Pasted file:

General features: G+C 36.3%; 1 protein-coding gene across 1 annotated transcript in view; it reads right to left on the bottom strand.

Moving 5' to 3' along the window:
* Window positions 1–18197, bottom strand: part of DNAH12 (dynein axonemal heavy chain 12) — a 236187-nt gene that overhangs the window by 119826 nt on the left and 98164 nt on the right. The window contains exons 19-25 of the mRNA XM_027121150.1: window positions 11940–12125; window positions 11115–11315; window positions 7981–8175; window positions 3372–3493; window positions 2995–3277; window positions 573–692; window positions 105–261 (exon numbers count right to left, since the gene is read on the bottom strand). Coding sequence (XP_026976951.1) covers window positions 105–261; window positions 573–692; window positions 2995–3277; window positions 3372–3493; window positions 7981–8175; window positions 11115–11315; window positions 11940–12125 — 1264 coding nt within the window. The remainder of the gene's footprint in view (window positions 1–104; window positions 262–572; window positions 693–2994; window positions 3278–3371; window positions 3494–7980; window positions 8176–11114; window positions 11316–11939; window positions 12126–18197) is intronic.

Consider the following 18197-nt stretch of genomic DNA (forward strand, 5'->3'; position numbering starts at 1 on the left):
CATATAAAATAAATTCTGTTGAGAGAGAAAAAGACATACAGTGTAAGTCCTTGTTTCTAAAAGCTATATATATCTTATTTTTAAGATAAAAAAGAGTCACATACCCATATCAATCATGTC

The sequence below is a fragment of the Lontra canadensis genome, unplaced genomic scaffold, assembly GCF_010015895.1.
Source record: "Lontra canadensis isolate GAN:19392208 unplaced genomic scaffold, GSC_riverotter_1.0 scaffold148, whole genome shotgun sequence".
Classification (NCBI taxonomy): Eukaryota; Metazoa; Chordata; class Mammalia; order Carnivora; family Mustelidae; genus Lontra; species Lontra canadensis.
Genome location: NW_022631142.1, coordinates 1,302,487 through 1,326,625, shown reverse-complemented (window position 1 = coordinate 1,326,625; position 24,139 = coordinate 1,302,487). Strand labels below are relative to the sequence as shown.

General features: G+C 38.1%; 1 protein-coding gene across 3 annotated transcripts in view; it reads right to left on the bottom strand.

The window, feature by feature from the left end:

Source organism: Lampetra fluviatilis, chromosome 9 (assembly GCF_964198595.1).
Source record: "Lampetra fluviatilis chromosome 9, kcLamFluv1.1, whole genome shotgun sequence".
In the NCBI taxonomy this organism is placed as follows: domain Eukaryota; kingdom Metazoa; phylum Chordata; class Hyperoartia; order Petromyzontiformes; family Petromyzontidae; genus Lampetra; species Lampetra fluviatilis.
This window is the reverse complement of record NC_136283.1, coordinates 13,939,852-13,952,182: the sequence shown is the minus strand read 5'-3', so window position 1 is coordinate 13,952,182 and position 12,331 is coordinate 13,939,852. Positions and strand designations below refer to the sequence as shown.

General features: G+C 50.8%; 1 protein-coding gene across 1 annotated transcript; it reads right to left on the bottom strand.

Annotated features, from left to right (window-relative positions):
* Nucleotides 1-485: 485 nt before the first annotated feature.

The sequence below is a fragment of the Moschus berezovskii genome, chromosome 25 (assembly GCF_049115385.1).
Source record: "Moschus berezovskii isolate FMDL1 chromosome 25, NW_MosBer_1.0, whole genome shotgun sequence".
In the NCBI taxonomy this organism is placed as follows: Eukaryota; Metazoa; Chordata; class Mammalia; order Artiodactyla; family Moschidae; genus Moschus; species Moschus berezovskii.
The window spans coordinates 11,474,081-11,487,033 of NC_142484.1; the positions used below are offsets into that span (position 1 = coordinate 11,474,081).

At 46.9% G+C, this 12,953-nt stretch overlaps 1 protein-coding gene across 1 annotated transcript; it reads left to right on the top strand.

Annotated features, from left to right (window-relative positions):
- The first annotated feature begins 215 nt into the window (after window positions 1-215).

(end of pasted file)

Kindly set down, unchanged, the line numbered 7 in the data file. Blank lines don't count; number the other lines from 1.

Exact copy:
Source record: "Lontra canadensis isolate GAN:19392208 unplaced genomic scaffold, GSC_riverotter_1.0 scaffold148, whole genome shotgun sequence".